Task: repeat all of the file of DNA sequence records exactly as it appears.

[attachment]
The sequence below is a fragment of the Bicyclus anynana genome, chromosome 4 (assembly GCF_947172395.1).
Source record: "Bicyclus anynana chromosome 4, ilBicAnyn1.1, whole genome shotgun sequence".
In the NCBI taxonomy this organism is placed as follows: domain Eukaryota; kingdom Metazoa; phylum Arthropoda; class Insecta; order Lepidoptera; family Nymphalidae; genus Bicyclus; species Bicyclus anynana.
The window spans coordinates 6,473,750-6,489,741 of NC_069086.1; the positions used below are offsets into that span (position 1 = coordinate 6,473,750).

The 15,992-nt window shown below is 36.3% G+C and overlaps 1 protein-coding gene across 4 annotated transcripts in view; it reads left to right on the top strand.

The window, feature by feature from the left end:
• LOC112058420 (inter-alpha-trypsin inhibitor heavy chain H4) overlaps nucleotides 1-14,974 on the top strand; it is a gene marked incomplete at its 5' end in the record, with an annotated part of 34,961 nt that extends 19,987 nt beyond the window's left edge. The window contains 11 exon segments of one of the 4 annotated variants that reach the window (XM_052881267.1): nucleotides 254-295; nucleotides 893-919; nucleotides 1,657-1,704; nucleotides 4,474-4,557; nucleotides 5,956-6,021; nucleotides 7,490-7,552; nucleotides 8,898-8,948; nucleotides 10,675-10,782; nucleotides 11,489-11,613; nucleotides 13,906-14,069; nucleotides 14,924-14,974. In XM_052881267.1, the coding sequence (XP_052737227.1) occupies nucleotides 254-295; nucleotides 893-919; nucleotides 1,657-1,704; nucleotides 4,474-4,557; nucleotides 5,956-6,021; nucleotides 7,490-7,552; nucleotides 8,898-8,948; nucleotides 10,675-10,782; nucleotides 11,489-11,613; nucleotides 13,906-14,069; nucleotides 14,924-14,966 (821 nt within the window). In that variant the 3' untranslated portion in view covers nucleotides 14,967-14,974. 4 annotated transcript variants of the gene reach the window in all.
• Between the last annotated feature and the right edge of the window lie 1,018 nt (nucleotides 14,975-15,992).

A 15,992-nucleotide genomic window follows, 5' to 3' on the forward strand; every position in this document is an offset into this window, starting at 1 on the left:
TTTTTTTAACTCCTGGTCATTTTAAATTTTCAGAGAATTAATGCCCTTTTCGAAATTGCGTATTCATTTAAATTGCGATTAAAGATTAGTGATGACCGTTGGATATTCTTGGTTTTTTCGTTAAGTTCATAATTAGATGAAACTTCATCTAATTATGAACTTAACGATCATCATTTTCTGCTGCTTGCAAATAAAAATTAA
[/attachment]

The sequence below is a fragment of the Bicyclus anynana genome, chromosome 4 (assembly GCF_947172395.1).
Source record: "Bicyclus anynana chromosome 4, ilBicAnyn1.1, whole genome shotgun sequence".
In the NCBI taxonomy this organism is placed as follows: domain Eukaryota; kingdom Metazoa; phylum Arthropoda; class Insecta; order Lepidoptera; family Nymphalidae; genus Bicyclus; species Bicyclus anynana.
The window spans coordinates 6,473,750-6,489,741 of NC_069086.1; the positions used below are offsets into that span (position 1 = coordinate 6,473,750).

The 15,992-nt window shown below is 36.3% G+C and overlaps 1 protein-coding gene across 4 annotated transcripts in view; it reads left to right on the top strand.

The window, feature by feature from the left end:
• LOC112058420 (inter-alpha-trypsin inhibitor heavy chain H4) overlaps nucleotides 1-14,974 on the top strand; it is a gene marked incomplete at its 5' end in the record, with an annotated part of 34,961 nt that extends 19,987 nt beyond the window's left edge. The window contains 11 exon segments of one of the 4 annotated variants that reach the window (XM_052881267.1): nucleotides 254-295; nucleotides 893-919; nucleotides 1,657-1,704; nucleotides 4,474-4,557; nucleotides 5,956-6,021; nucleotides 7,490-7,552; nucleotides 8,898-8,948; nucleotides 10,675-10,782; nucleotides 11,489-11,613; nucleotides 13,906-14,069; nucleotides 14,924-14,974. In XM_052881267.1, the coding sequence (XP_052737227.1) occupies nucleotides 254-295; nucleotides 893-919; nucleotides 1,657-1,704; nucleotides 4,474-4,557; nucleotides 5,956-6,021; nucleotides 7,490-7,552; nucleotides 8,898-8,948; nucleotides 10,675-10,782; nucleotides 11,489-11,613; nucleotides 13,906-14,069; nucleotides 14,924-14,966 (821 nt within the window). In that variant the 3' untranslated portion in view covers nucleotides 14,967-14,974. 4 annotated transcript variants of the gene reach the window in all.
• Between the last annotated feature and the right edge of the window lie 1,018 nt (nucleotides 14,975-15,992).

A 15,992-nucleotide genomic window follows, 5' to 3' on the forward strand; every position in this document is an offset into this window, starting at 1 on the left:
TTTTTTTAACTCCTGGTCATTTTAAATTTTCAGAGAATTAATGCCCTTTTCGAAATTGCGTATTCATTTAAATTGCGATTAAAGATTAGTGATGACCGTTGGATATTCTTGGTTTTTTCGTTAAGTTCATAATTAGATGAAACTTCATCTAATTATGAACTTAACGATCATCATTTTCTGCTGCTTGCAAATAAAAATTAA